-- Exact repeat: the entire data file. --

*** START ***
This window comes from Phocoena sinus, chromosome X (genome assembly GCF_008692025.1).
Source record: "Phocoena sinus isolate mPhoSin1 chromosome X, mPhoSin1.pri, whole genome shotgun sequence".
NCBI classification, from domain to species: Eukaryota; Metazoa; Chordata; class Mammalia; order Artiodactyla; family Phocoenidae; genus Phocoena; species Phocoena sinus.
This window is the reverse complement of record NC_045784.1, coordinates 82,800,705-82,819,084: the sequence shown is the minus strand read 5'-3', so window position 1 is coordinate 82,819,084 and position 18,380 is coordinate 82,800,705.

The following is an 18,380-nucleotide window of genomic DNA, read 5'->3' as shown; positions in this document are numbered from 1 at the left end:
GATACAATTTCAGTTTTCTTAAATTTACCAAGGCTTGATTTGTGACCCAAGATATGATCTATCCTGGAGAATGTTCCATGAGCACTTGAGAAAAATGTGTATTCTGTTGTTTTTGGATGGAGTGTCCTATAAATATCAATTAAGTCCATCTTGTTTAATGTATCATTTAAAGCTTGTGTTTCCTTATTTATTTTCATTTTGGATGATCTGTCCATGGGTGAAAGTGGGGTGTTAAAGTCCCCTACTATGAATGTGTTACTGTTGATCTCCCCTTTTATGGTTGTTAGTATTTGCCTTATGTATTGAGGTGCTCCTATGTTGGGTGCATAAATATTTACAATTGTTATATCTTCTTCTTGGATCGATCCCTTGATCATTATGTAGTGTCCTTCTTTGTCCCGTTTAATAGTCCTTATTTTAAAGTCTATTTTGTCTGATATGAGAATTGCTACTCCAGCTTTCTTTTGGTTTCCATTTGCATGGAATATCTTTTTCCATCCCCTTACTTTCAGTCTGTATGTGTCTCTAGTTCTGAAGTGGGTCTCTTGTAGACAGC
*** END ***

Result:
This window comes from Phocoena sinus, chromosome X (genome assembly GCF_008692025.1).
Source record: "Phocoena sinus isolate mPhoSin1 chromosome X, mPhoSin1.pri, whole genome shotgun sequence".
NCBI classification, from domain to species: Eukaryota; Metazoa; Chordata; class Mammalia; order Artiodactyla; family Phocoenidae; genus Phocoena; species Phocoena sinus.
This window is the reverse complement of record NC_045784.1, coordinates 82,800,705-82,819,084: the sequence shown is the minus strand read 5'-3', so window position 1 is coordinate 82,819,084 and position 18,380 is coordinate 82,800,705.

The following is an 18,380-nucleotide window of genomic DNA, read 5'->3' as shown; positions in this document are numbered from 1 at the left end:
GATACAATTTCAGTTTTCTTAAATTTACCAAGGCTTGATTTGTGACCCAAGATATGATCTATCCTGGAGAATGTTCCATGAGCACTTGAGAAAAATGTGTATTCTGTTGTTTTTGGATGGAGTGTCCTATAAATATCAATTAAGTCCATCTTGTTTAATGTATCATTTAAAGCTTGTGTTTCCTTATTTATTTTCATTTTGGATGATCTGTCCATGGGTGAAAGTGGGGTGTTAAAGTCCCCTACTATGAATGTGTTACTGTTGATCTCCCCTTTTATGGTTGTTAGTATTTGCCTTATGTATTGAGGTGCTCCTATGTTGGGTGCATAAATATTTACAATTGTTATATCTTCTTCTTGGATCGATCCCTTGATCATTATGTAGTGTCCTTCTTTGTCCCGTTTAATAGTCCTTATTTTAAAGTCTATTTTGTCTGATATGAGAATTGCTACTCCAGCTTTCTTTTGGTTTCCATTTGCATGGAATATCTTTTTCCATCCCCTTACTTTCAGTCTGTATGTGTCTCTAGTTCTGAAGTGGGTCTCTTGTAGACAGC